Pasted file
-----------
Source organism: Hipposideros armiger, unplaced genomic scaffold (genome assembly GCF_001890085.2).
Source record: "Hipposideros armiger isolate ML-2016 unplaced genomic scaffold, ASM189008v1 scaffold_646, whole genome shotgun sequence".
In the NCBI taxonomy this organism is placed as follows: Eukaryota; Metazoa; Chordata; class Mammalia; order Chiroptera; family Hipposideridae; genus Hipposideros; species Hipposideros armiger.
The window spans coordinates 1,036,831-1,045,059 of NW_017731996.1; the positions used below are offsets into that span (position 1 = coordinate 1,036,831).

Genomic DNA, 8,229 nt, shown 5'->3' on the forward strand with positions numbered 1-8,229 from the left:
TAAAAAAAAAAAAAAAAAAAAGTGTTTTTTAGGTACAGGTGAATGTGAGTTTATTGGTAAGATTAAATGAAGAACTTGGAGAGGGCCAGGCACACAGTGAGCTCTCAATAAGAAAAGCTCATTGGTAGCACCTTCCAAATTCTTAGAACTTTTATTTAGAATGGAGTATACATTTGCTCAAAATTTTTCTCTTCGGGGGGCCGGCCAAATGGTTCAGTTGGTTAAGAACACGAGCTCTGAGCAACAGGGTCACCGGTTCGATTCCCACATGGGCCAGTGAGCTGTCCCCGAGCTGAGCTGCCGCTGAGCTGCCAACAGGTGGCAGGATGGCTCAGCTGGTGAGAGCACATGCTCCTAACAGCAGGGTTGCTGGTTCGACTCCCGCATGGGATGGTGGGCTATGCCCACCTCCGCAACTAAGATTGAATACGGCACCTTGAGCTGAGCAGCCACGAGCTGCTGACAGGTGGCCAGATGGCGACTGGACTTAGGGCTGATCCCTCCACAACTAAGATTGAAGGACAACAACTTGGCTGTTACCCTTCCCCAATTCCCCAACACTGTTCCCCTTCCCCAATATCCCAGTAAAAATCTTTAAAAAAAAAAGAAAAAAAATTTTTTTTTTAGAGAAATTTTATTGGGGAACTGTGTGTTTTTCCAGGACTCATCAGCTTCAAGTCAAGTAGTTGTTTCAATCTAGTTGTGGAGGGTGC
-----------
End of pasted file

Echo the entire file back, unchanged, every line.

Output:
Source organism: Hipposideros armiger, unplaced genomic scaffold (genome assembly GCF_001890085.2).
Source record: "Hipposideros armiger isolate ML-2016 unplaced genomic scaffold, ASM189008v1 scaffold_646, whole genome shotgun sequence".
In the NCBI taxonomy this organism is placed as follows: Eukaryota; Metazoa; Chordata; class Mammalia; order Chiroptera; family Hipposideridae; genus Hipposideros; species Hipposideros armiger.
The window spans coordinates 1,036,831-1,045,059 of NW_017731996.1; the positions used below are offsets into that span (position 1 = coordinate 1,036,831).

Genomic DNA, 8,229 nt, shown 5'->3' on the forward strand with positions numbered 1-8,229 from the left:
TAAAAAAAAAAAAAAAAAAAAGTGTTTTTTAGGTACAGGTGAATGTGAGTTTATTGGTAAGATTAAATGAAGAACTTGGAGAGGGCCAGGCACACAGTGAGCTCTCAATAAGAAAAGCTCATTGGTAGCACCTTCCAAATTCTTAGAACTTTTATTTAGAATGGAGTATACATTTGCTCAAAATTTTTCTCTTCGGGGGGCCGGCCAAATGGTTCAGTTGGTTAAGAACACGAGCTCTGAGCAACAGGGTCACCGGTTCGATTCCCACATGGGCCAGTGAGCTGTCCCCGAGCTGAGCTGCCGCTGAGCTGCCAACAGGTGGCAGGATGGCTCAGCTGGTGAGAGCACATGCTCCTAACAGCAGGGTTGCTGGTTCGACTCCCGCATGGGATGGTGGGCTATGCCCACCTCCGCAACTAAGATTGAATACGGCACCTTGAGCTGAGCAGCCACGAGCTGCTGACAGGTGGCCAGATGGCGACTGGACTTAGGGCTGATCCCTCCACAACTAAGATTGAAGGACAACAACTTGGCTGTTACCCTTCCCCAATTCCCCAACACTGTTCCCCTTCCCCAATATCCCAGTAAAAATCTTTAAAAAAAAAAGAAAAAAAATTTTTTTTTTAGAGAAATTTTATTGGGGAACTGTGTGTTTTTCCAGGACTCATCAGCTTCAAGTCAAGTAGTTGTTTCAATCTAGTTGTGGAGGGTGC